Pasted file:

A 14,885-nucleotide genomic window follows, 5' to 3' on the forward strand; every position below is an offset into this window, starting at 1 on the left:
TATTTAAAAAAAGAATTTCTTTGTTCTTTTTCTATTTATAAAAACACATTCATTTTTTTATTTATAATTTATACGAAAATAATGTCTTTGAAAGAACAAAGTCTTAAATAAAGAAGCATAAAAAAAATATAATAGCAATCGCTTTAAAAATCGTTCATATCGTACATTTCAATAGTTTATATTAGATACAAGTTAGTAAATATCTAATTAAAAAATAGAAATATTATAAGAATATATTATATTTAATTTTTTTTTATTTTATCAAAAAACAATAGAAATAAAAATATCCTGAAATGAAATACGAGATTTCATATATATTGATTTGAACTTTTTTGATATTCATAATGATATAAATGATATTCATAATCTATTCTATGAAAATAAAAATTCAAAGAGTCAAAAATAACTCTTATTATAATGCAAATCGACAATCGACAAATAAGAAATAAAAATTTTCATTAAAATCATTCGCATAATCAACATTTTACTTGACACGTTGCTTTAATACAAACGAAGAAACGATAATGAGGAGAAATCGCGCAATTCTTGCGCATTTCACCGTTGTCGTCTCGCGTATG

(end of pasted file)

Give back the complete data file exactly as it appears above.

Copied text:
A 14,885-nucleotide genomic window follows, 5' to 3' on the forward strand; every position below is an offset into this window, starting at 1 on the left:
TATTTAAAAAAAGAATTTCTTTGTTCTTTTTCTATTTATAAAAACACATTCATTTTTTTATTTATAATTTATACGAAAATAATGTCTTTGAAAGAACAAAGTCTTAAATAAAGAAGCATAAAAAAAATATAATAGCAATCGCTTTAAAAATCGTTCATATCGTACATTTCAATAGTTTATATTAGATACAAGTTAGTAAATATCTAATTAAAAAATAGAAATATTATAAGAATATATTATATTTAATTTTTTTTTATTTTATCAAAAAACAATAGAAATAAAAATATCCTGAAATGAAATACGAGATTTCATATATATTGATTTGAACTTTTTTGATATTCATAATGATATAAATGATATTCATAATCTATTCTATGAAAATAAAAATTCAAAGAGTCAAAAATAACTCTTATTATAATGCAAATCGACAATCGACAAATAAGAAATAAAAATTTTCATTAAAATCATTCGCATAATCAACATTTTACTTGACACGTTGCTTTAATACAAACGAAGAAACGATAATGAGGAGAAATCGCGCAATTCTTGCGCATTTCACCGTTGTCGTCTCGCGTATG